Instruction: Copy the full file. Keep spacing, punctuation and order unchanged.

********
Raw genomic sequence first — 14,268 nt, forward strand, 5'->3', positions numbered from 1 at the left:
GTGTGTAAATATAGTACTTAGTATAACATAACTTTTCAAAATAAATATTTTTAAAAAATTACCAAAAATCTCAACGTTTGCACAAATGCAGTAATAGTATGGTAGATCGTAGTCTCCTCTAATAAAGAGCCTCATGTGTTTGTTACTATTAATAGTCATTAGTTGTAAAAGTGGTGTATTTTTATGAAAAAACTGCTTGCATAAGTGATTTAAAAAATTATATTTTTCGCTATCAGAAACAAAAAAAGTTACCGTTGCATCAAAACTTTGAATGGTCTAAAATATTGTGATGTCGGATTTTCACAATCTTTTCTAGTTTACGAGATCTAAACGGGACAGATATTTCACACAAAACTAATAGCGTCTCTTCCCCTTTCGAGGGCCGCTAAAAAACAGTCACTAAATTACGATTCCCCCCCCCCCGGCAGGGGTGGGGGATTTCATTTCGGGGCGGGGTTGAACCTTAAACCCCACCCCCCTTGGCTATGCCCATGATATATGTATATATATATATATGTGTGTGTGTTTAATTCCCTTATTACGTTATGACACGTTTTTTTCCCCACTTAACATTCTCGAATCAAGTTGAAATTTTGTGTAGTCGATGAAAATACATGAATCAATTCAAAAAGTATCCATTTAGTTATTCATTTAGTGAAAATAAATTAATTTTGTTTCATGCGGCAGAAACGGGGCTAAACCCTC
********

Raw genomic sequence first — 14,268 nt, forward strand, 5'->3', positions numbered from 1 at the left:
GTGTGTAAATATAGTACTTAGTATAACATAACTTTTCAAAATAAATATTTTTAAAAAATTACCAAAAATCTCAACGTTTGCACAAATGCAGTAATAGTATGGTAGATCGTAGTCTCCTCTAATAAAGAGCCTCATGTGTTTGTTACTATTAATAGTCATTAGTTGTAAAAGTGGTGTATTTTTATGAAAAAACTGCTTGCATAAGTGATTTAAAAAATTATATTTTTCGCTATCAGAAACAAAAAAAGTTACCGTTGCATCAAAACTTTGAATGGTCTAAAATATTGTGATGTCGGATTTTCACAATCTTTTCTAGTTTACGAGATCTAAACGGGACAGATATTTCACACAAAACTAATAGCGTCTCTTCCCCTTTCGAGGGCCGCTAAAAAACAGTCACTAAATTACGATTCCCCCCCCCCCGGCAGGGGTGGGGGATTTCATTTCGGGGCGGGGTTGAACCTTAAACCCCACCCCCCTTGGCTATGCCCATGATATATGTATATATATATATATGTGTGTGTGTTTAATTCCCTTATTACGTTATGACACGTTTTTTTCCCCACTTAACATTCTCGAATCAAGTTGAAATTTTGTGTAGTCGATGAAAATACATGAATCAATTCAAAAAGTATCCATTTAGTTATTCATTTAGTGAAAATAAATTAATTTTGTTTCATGCGGCAGAAACGGGGCTAAACCCTC